Furthermore, parental intervention in combination with children’s involvement in the resolution process has been found to be most successful in promoting autonomy, children’s later reasoning, and compromising (Perlman & Ross, 1997; Siddiqui & Ross, 1999). Parental involvement but ultimately child-determined solutions aimed at achieving goals in future interactions, the promotion of perspective taking, and talk about feelings are all aspects of mediation (Siddiqui & Ross, 2004; Smith & Ross, 2007).
Mediation is a longstanding structured process in which a neutral third party assists two or more people in negotiating an integrative resolution to their conflict (Johnson, Johnson, Dudley, Ward, & Magnuson, 1995; Kressel, 2006). Mediation provides the disputants with the decision-making power to develop their own solutions while also promoting the exploration of each other’s perspectives with regard to the problem.
Studies have shown that mediation can be used as a beneficial parenting tool with children as young as 5 years of age (Siddiqui & Ross, 2004; Smith & Ross, 2007). In these cases, the mediation process has been specifically adapted for use in the family setting. In mediation, parents control the negotiation process and facilitate talk regarding the emotional states and interests of their children, while at the same time empowering them to come up with their own solutions to their disagreements.
Mediation can be separated into four distinct phases, each well justified by past research in the field of conflict in adults and children (Deutsch, 1973; Kressel, 2006; Shantz & Hartup, 1992):
- Mediators must first set ground rules and behavioral guidelines that diminish the possibility of escalation and enmity between the disputants (Kressel, 2006).
- The issues are then identified, with disputants discussing their own perspectives. This allows the mediation to be directed toward finding a solution that satisfies each party’s concerns, as oftentimes in family problem-solving discussions family members have inconsistent views of what the problem is (Vuchinich, 1999).
- Next mediators build empathy and understanding between the disputants. This is an integral step because mutual understanding rarely occurs naturally during conflict, and a lack of such understanding makes conflict resolution difficult, usually leaving one party unsatisfied or bitter (Ross et al., 2006; Stein, Bernas, Calicchia, & Wright, 1996). Discussion of each individual’s emotions is central to this phase, as emotions are important determinants of conflict resolution (Recchia & Howe, 2009b). Acknowledging and understanding how the sibling felt during the dispute can allow both children to move forward to more conciliatory resolutions, and in mediation parents ask each child to restate what the other has said in order to build such understanding.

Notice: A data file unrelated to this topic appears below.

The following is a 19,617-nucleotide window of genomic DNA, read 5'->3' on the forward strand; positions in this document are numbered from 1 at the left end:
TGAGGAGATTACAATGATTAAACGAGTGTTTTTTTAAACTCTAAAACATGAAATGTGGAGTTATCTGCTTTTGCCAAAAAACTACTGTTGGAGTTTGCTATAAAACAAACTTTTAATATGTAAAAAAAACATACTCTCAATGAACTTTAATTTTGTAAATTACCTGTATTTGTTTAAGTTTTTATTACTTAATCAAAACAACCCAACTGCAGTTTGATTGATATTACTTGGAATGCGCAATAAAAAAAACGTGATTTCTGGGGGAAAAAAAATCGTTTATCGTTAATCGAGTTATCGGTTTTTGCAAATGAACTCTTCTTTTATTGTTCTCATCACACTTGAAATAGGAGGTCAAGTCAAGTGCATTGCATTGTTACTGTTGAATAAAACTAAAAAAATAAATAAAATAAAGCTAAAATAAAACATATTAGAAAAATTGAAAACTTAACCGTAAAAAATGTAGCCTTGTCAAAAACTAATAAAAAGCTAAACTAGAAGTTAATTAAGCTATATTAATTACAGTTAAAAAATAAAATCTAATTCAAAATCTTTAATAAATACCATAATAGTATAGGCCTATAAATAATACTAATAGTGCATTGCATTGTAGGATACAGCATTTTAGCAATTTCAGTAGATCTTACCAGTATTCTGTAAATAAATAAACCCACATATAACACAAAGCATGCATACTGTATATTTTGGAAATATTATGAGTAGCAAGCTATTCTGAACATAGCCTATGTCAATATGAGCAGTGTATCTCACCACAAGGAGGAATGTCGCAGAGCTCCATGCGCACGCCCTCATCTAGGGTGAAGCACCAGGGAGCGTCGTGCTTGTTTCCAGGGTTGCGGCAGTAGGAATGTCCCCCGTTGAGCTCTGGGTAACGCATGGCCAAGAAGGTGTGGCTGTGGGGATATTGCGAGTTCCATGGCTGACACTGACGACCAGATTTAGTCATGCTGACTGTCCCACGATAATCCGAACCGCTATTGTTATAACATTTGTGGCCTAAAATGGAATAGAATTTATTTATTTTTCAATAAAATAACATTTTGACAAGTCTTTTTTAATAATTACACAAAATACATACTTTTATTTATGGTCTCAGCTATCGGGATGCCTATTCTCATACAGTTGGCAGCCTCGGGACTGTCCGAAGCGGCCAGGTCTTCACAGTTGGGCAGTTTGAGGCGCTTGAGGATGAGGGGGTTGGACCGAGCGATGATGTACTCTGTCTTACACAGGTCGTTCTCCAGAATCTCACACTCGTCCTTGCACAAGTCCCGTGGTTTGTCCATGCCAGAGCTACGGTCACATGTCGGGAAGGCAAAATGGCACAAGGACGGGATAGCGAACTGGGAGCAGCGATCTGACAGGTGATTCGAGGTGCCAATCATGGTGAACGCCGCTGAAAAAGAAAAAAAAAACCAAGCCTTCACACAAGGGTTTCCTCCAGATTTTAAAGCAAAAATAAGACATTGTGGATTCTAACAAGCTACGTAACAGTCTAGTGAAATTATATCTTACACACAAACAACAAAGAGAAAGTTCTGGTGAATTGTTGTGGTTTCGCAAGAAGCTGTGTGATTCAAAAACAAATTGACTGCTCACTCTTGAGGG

- Lastly, the disputants are encouraged to propose possible solutions and then choose from among these one that is mutually acceptable and attainable, thus focusing attention on the future and the realization of both parties’ goals (Ross et al., 2006; Stein et al., 1996).
Past studies of parent mediation have found that parent mediation gives young children a better understanding of their siblings’ positions and encourages them to use more constructive conflict resolution strategies, including speaking calmly, sharing their perspectives, listening to their siblings, explaining their actions, apologizing, and suggesting solutions (Siddiqui & Ross, 2004; Smith & Ross, 2007). Mediating parents and children are more likely to discuss the children’s emotions and reasoning, and parents are less likely than control parents to tell the children how to resolve their issues. Rather, mediating parents direct discussion toward their children’s interests and emotions and guide them to resolve their differences without offering suggestions of their own.
Moreover, the mediation process has also been shown to empower younger siblings: Younger siblings are better able to make use of such constructive resolution strategies as suggesting resolutions, and older siblings are less likely to dominate the discussion when parents mediate.